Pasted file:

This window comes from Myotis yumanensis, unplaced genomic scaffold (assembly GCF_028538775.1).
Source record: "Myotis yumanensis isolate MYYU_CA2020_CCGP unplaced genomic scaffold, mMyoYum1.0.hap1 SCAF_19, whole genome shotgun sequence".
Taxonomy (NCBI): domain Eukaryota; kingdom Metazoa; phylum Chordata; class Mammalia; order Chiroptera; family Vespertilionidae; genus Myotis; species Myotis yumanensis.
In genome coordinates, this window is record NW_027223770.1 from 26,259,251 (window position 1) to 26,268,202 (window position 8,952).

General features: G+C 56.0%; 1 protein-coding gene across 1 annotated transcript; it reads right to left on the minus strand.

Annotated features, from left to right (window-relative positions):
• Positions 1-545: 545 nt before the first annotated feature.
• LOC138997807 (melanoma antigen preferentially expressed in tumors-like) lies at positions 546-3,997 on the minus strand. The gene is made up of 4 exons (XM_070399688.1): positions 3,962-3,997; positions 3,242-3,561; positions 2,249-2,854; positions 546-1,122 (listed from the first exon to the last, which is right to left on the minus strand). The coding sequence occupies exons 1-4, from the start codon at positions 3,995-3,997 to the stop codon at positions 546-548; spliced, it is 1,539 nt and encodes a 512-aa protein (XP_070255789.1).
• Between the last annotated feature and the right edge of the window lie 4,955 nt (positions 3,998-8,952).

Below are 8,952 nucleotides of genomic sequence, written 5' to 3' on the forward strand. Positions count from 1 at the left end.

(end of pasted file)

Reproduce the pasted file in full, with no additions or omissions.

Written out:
This window comes from Myotis yumanensis, unplaced genomic scaffold (assembly GCF_028538775.1).
Source record: "Myotis yumanensis isolate MYYU_CA2020_CCGP unplaced genomic scaffold, mMyoYum1.0.hap1 SCAF_19, whole genome shotgun sequence".
Taxonomy (NCBI): domain Eukaryota; kingdom Metazoa; phylum Chordata; class Mammalia; order Chiroptera; family Vespertilionidae; genus Myotis; species Myotis yumanensis.
In genome coordinates, this window is record NW_027223770.1 from 26,259,251 (window position 1) to 26,268,202 (window position 8,952).

General features: G+C 56.0%; 1 protein-coding gene across 1 annotated transcript; it reads right to left on the minus strand.

Annotated features, from left to right (window-relative positions):
• Positions 1-545: 545 nt before the first annotated feature.
• LOC138997807 (melanoma antigen preferentially expressed in tumors-like) lies at positions 546-3,997 on the minus strand. The gene is made up of 4 exons (XM_070399688.1): positions 3,962-3,997; positions 3,242-3,561; positions 2,249-2,854; positions 546-1,122 (listed from the first exon to the last, which is right to left on the minus strand). The coding sequence occupies exons 1-4, from the start codon at positions 3,995-3,997 to the stop codon at positions 546-548; spliced, it is 1,539 nt and encodes a 512-aa protein (XP_070255789.1).
• Between the last annotated feature and the right edge of the window lie 4,955 nt (positions 3,998-8,952).

Below are 8,952 nucleotides of genomic sequence, written 5' to 3' on the forward strand. Positions count from 1 at the left end.